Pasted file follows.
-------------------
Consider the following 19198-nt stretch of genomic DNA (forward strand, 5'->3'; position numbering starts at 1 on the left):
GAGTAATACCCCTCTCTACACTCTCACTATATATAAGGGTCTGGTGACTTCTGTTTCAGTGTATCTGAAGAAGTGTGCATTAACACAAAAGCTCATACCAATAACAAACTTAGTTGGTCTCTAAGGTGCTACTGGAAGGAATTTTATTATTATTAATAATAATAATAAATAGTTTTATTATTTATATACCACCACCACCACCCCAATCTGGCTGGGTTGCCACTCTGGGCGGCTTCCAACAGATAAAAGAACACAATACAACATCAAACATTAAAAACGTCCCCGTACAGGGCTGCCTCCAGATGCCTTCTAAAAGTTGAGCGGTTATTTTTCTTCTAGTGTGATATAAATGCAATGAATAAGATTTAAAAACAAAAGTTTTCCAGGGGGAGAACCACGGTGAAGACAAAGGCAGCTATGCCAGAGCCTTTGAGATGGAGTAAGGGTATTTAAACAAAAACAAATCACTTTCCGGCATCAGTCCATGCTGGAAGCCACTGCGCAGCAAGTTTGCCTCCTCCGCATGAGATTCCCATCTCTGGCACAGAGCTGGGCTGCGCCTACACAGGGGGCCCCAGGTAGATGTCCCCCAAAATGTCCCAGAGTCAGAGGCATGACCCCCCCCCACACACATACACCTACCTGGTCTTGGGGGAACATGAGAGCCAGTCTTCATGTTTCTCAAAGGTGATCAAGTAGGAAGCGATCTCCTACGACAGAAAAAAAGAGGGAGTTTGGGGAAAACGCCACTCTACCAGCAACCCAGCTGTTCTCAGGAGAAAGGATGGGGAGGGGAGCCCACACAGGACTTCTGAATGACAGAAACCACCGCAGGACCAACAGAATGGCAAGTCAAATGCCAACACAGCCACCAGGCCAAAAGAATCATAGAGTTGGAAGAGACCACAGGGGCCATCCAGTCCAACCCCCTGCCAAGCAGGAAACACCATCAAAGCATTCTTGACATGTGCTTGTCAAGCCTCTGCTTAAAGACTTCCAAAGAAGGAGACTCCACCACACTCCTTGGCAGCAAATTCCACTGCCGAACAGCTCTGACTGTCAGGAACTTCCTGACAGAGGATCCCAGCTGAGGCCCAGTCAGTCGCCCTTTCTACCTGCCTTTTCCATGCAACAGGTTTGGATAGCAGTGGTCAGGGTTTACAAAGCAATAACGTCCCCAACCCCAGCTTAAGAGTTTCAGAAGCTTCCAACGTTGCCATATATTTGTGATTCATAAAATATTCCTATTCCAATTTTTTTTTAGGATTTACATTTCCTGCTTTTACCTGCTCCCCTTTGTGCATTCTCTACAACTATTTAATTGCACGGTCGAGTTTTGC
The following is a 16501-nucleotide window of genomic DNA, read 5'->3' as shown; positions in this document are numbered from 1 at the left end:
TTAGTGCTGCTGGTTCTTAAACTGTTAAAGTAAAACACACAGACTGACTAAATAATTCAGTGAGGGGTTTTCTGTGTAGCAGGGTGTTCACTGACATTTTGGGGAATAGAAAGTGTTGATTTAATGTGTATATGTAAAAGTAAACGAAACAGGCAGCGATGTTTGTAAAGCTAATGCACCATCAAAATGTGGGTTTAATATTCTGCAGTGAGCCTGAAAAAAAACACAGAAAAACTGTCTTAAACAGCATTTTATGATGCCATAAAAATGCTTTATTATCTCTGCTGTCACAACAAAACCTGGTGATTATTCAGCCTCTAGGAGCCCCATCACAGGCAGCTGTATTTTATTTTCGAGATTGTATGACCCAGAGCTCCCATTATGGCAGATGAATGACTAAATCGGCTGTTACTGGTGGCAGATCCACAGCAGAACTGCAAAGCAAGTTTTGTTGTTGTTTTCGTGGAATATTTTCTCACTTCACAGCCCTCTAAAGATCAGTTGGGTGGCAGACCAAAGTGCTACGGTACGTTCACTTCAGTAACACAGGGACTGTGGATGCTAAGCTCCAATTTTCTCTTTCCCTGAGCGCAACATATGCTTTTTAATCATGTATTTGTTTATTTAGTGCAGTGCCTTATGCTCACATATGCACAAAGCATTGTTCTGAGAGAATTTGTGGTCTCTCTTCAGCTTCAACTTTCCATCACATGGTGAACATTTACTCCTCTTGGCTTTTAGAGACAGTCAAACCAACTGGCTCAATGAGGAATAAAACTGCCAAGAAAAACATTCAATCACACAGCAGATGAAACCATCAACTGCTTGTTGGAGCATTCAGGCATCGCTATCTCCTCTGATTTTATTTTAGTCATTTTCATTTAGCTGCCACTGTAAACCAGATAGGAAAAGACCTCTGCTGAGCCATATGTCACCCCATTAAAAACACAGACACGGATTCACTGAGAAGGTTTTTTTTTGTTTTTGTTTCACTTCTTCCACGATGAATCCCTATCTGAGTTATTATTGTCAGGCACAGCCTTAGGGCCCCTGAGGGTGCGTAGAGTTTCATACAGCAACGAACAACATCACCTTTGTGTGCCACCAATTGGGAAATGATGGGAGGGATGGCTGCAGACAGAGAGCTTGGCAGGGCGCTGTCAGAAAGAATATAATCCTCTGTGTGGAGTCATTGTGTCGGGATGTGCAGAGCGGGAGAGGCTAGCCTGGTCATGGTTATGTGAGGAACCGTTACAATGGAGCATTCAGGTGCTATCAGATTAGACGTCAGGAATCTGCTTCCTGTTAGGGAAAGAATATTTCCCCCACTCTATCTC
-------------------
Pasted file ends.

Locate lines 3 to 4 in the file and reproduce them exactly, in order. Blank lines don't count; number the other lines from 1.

The following is a 16501-nucleotide window of genomic DNA, read 5'->3' as shown; positions in this document are numbered from 1 at the left end:
TTAGTGCTGCTGGTTCTTAAACTGTTAAAGTAAAACACACAGACTGACTAAATAATTCAGTGAGGGGTTTTCTGTGTAGCAGGGTGTTCACTGACATTTTGGGGAATAGAAAGTGTTGATTTAATGTGTATATGTAAAAGTAAACGAAACAGGCAGCGATGTTTGTAAAGCTAATGCACCATCAAAATGTGGGTTTAATATTCTGCAGTGAGCCTGAAAAAAAACACAGAAAAACTGTCTTAAACAGCATTTTATGATGCCATAAAAATGCTTTATTATCTCTGCTGTCACAACAAAACCTGGTGATTATTCAGCCTCTAGGAGCCCCATCACAGGCAGCTGTATTTTATTTTCGAGATTGTATGACCCAGAGCTCCCATTATGGCAGATGAATGACTAAATCGGCTGTTACTGGTGGCAGATCCACAGCAGAACTGCAAAGCAAGTTTTGTTGTTGTTTTCGTGGAATATTTTCTCACTTCACAGCCCTCTAAAGATCAGTTGGGTGGCAGACCAAAGTGCTACGGTACGTTCACTTCAGTAACACAGGGACTGTGGATGCTAAGCTCCAATTTTCTCTTTCCCTGAGCGCAACATATGCTTTTTAATCATGTATTTGTTTATTTAGTGCAGTGCCTTATGCTCACATATGCACAAAGCATTGTTCTGAGAGAATTTGTGGTCTCTCTTCAGCTTCAACTTTCCATCACATGGTGAACATTTACTCCTCTTGGCTTTTAGAGACAGTCAAACCAACTGGCTCAATGAGGAATAAAACTGCCAAGAAAAACATTCAATCACACAGCAGATGAAACCATCAACTGCTTGTTGGAGCATTCAGGCATCGCTATCTCCTCTGATTTTATTTTAGTCATTTTCATTTAGCTGCCACTGTAAACCAGATAGGAAAAGACCTCTGCTGAGCCATATGTCACCCCATTAAAAACACAGACACGGATTCACTGAGAAGGTTTTTTTTTGTTTTTGTTTCACTTCTTCCACGATGAATCCCTATCTGAGTTATTATTGTCAGGCACAGCCTTAGGGCCCCTGAGGGTGCGTAGAGTTTCATACAGCAACGAACAACATCACCTTTGTGTGCCACCAATTGGGAAATGATGGGAGGGATGGCTGCAGACAGAGAGCTTGGCAGGGCGCTGTCAGAAAGAATATAATCCTCTGTGTGGAGTCATTGTGTCGGGATGTGCAGAGCGGGAGAGGCTAGCCTGGTCATGGTTATGTGAGGAACCGTTACAATGGAGCATTCAGGTGCTATCAGATTAGACGTCAGGAATCTGCTTCCTGTTAGGGAAAGAATATTTCCCCCACTCTATCTC